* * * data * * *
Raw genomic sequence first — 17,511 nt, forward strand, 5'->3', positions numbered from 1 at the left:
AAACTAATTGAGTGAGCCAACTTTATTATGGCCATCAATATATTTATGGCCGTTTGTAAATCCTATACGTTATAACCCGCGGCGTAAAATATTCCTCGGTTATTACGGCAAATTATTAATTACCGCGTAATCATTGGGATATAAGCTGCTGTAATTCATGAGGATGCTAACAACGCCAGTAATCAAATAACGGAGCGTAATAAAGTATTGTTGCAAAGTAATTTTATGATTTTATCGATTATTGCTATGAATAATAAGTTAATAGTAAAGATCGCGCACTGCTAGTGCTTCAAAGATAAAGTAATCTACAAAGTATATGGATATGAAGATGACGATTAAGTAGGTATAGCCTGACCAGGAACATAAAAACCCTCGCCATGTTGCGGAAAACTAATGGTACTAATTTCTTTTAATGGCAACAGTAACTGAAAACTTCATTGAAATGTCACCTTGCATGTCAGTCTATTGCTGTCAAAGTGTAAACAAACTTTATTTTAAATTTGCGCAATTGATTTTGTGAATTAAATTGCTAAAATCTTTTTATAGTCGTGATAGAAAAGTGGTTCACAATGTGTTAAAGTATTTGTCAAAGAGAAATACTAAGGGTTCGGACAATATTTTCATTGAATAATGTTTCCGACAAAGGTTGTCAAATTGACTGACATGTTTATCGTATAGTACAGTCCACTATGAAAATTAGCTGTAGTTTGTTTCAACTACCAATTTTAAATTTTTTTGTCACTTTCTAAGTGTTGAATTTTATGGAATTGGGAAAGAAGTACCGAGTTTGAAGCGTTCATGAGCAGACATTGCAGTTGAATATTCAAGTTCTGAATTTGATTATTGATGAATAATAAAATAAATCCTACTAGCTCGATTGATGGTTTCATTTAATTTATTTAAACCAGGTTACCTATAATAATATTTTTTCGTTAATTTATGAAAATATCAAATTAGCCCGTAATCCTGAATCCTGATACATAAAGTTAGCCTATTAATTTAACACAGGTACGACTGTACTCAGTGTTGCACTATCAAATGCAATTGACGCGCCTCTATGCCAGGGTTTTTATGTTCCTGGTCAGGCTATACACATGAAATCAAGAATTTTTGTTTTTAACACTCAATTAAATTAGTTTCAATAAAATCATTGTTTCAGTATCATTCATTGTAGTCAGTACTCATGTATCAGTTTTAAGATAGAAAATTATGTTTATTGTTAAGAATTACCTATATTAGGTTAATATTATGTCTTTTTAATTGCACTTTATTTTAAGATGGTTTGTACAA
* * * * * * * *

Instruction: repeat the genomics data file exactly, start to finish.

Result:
Raw genomic sequence first — 17,511 nt, forward strand, 5'->3', positions numbered from 1 at the left:
AAACTAATTGAGTGAGCCAACTTTATTATGGCCATCAATATATTTATGGCCGTTTGTAAATCCTATACGTTATAACCCGCGGCGTAAAATATTCCTCGGTTATTACGGCAAATTATTAATTACCGCGTAATCATTGGGATATAAGCTGCTGTAATTCATGAGGATGCTAACAACGCCAGTAATCAAATAACGGAGCGTAATAAAGTATTGTTGCAAAGTAATTTTATGATTTTATCGATTATTGCTATGAATAATAAGTTAATAGTAAAGATCGCGCACTGCTAGTGCTTCAAAGATAAAGTAATCTACAAAGTATATGGATATGAAGATGACGATTAAGTAGGTATAGCCTGACCAGGAACATAAAAACCCTCGCCATGTTGCGGAAAACTAATGGTACTAATTTCTTTTAATGGCAACAGTAACTGAAAACTTCATTGAAATGTCACCTTGCATGTCAGTCTATTGCTGTCAAAGTGTAAACAAACTTTATTTTAAATTTGCGCAATTGATTTTGTGAATTAAATTGCTAAAATCTTTTTATAGTCGTGATAGAAAAGTGGTTCACAATGTGTTAAAGTATTTGTCAAAGAGAAATACTAAGGGTTCGGACAATATTTTCATTGAATAATGTTTCCGACAAAGGTTGTCAAATTGACTGACATGTTTATCGTATAGTACAGTCCACTATGAAAATTAGCTGTAGTTTGTTTCAACTACCAATTTTAAATTTTTTTGTCACTTTCTAAGTGTTGAATTTTATGGAATTGGGAAAGAAGTACCGAGTTTGAAGCGTTCATGAGCAGACATTGCAGTTGAATATTCAAGTTCTGAATTTGATTATTGATGAATAATAAAATAAATCCTACTAGCTCGATTGATGGTTTCATTTAATTTATTTAAACCAGGTTACCTATAATAATATTTTTTCGTTAATTTATGAAAATATCAAATTAGCCCGTAATCCTGAATCCTGATACATAAAGTTAGCCTATTAATTTAACACAGGTACGACTGTACTCAGTGTTGCACTATCAAATGCAATTGACGCGCCTCTATGCCAGGGTTTTTATGTTCCTGGTCAGGCTATACACATGAAATCAAGAATTTTTGTTTTTAACACTCAATTAAATTAGTTTCAATAAAATCATTGTTTCAGTATCATTCATTGTAGTCAGTACTCATGTATCAGTTTTAAGATAGAAAATTATGTTTATTGTTAAGAATTACCTATATTAGGTTAATATTATGTCTTTTTAATTGCACTTTATTTTAAGATGGTTTGTACAA